The European Commission based its approval of axicabtagene ciloleucel as a second-line therapy for patients with relapsed/refractory diffuse large B-cell lymphoma or high-grade B-cell lymphoma on the efficacy findings of the phase 3 ZUMA-7 trial.
Axicabtagene ciloleucel (axi-cel; Yescarta) has been approved by the European Commission as a treatment for adult patients with diffuse large B-cell lymphoma (DLBCL) and high-grade B-cell lymphoma (HGBL) who are refractory to or relapsed within 12 months of completing first-line chemotherapy, according to a recent press release from Kite Pharma.1
The designation was supported by findings from the randomized, open-label phase 3 ZUMA-7 study (NCT03391466) which was designed to compare the safety and efficacy of axi-cel with current standard-of-care chemotherapy for adult patients with relapsed/refractory diffuse LBCL. At a median follow-up of 2 years, axi-cel demonstrated a significant improvement in the primary end point of event-free survival (EFS) with a median of 8.3 months compared with 2.0 months in the control group (HR, 0.40; 95% CI: 0.31-0.51; P <.001). EFS improvements were observed in the axi-cel arm in key patient subgroups such as elderly patients (HR, 0.28; 95% CI, 0.16-0.46), primary refractory patients (HR, 0.43; 95% CI, 0.32-0.57), patients with HGBL (HR, 0.28; 95% CI, 0.14-0.59), and patients with double-expressing lymphoma (HR, 0.42; 95% CI, 0.27-0.67).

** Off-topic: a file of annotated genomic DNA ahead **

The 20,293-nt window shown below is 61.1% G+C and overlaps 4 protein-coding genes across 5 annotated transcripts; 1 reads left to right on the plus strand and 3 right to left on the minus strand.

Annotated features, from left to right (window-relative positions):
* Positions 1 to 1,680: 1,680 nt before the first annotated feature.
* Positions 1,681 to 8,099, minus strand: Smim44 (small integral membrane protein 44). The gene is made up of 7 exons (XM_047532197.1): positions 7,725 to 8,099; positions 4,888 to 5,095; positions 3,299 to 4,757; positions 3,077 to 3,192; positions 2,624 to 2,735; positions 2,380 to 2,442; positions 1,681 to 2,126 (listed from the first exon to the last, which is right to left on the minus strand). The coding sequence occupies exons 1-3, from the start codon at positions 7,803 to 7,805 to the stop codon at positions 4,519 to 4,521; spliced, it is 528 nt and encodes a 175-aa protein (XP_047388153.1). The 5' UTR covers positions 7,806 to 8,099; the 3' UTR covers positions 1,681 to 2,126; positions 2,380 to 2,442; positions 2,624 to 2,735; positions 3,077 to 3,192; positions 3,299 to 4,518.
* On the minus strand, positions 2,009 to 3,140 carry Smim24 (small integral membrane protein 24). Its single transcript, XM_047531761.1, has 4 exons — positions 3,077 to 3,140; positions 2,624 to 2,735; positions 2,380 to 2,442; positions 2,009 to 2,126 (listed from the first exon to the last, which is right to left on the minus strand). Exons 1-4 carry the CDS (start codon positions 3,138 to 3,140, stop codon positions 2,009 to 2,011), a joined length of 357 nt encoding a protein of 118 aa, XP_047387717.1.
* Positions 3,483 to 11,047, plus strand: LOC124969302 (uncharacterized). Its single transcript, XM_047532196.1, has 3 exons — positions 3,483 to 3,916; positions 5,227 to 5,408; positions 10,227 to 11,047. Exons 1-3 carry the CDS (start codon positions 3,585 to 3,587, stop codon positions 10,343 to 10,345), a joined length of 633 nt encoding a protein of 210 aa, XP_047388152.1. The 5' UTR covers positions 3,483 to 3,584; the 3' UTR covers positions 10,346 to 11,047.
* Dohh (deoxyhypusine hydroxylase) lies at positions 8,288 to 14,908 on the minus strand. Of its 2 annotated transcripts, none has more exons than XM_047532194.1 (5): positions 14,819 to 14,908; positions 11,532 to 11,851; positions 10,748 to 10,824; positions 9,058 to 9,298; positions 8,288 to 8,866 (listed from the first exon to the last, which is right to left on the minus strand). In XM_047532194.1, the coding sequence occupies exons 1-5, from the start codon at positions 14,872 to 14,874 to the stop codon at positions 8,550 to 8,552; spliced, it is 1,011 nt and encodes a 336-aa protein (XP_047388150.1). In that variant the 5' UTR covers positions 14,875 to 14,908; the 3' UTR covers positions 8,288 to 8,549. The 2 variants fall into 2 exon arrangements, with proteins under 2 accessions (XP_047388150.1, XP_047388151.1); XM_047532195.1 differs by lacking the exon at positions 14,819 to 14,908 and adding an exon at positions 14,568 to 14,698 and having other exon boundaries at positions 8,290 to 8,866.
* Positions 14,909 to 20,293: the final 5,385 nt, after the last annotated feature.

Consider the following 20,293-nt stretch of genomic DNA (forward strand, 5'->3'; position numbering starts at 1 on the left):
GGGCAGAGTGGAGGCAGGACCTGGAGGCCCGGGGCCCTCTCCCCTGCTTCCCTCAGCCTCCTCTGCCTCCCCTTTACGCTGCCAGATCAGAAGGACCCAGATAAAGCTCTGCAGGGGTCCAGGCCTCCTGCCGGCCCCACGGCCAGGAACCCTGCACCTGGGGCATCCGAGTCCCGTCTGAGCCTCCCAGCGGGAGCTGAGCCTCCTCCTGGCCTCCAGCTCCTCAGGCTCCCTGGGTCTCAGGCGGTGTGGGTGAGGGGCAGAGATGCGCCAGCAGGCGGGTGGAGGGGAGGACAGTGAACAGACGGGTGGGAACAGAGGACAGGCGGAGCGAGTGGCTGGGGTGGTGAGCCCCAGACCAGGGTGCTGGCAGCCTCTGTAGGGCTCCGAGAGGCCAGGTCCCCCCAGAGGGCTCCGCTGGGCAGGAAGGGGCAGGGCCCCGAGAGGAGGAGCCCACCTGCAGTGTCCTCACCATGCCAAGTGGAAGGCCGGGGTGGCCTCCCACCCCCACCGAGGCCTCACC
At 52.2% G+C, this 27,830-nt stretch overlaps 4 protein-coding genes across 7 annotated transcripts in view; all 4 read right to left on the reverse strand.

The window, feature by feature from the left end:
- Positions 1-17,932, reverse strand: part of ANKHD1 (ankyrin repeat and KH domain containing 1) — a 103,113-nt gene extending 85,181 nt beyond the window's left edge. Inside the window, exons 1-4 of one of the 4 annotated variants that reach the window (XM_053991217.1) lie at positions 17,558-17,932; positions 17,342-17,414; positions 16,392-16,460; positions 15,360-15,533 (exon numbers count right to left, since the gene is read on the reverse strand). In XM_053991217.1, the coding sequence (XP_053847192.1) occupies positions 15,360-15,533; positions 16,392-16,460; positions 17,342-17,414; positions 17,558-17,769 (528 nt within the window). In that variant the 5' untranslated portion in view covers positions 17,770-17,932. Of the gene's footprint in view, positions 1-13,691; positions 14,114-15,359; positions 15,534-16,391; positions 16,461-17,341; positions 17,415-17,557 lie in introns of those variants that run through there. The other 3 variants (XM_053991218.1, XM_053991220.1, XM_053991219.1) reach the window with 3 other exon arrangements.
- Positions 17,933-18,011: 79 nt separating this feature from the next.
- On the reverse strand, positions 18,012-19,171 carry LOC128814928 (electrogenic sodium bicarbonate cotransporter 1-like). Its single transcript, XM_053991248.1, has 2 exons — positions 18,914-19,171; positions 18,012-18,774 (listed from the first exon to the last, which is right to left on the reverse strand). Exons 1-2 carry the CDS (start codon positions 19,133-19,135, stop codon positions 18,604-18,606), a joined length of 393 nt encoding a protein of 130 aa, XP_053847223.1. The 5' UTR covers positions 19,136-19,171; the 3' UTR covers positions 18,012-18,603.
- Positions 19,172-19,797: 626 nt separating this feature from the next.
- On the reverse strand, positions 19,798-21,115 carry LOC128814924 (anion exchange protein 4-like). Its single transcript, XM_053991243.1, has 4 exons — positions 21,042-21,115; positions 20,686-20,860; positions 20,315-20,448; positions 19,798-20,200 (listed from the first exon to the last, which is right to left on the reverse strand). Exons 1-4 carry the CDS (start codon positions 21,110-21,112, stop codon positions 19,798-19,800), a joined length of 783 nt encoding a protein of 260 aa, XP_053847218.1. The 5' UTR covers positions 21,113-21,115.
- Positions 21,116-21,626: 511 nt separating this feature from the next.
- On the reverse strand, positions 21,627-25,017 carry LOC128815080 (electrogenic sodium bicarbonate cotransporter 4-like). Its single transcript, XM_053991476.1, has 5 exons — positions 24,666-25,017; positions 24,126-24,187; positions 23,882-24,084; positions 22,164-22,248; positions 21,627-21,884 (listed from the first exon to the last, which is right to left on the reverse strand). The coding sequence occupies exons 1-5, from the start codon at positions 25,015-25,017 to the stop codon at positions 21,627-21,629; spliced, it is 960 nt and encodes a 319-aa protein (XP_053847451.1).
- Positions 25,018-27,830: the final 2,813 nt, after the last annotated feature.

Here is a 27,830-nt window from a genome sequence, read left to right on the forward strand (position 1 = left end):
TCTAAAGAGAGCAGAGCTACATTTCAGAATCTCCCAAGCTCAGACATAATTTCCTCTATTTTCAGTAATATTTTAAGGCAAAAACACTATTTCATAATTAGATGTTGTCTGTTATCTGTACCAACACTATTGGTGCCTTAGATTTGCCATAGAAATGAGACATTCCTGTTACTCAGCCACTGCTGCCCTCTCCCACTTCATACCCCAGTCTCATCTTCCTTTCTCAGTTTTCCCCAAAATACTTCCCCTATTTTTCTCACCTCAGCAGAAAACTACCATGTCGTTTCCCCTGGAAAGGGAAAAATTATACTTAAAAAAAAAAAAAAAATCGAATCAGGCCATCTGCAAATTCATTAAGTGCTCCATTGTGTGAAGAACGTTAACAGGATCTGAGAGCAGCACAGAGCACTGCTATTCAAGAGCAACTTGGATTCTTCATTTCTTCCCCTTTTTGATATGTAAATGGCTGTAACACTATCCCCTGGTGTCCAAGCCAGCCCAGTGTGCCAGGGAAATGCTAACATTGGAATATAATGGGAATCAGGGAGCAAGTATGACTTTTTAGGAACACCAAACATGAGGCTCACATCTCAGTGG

“This approval marks a major shift in the treatment of LBCL when initial treatment has failed. In ZUMA-7, treatment with [axi-cel] resulted in an overall better outcome for patients than standard-of-care, especially in terms of event-free survival, marking a new era for treatment earlier in the disease pathway for more patients,” John Gribben, MD, DSc, FRCPath, FMed Sci, professor of Medical Oncology at the Cancer Research United Kingdom Barts Center, London, England, said in the press release. “The ZUMA-7 data have also broadened our understanding of this CAR T-cell therapy, allowing us to better manage or prevent [adverse] effects, which is important as it moves earlier in the treatment pathway and for older patients and those with medical conditions for whom the standard of care might have been difficult.”
The FDA previously approved axi-cel for adult patients with refractory/relapsed LBCL in April 2022 based on the results from the ZUMA-7 trial.2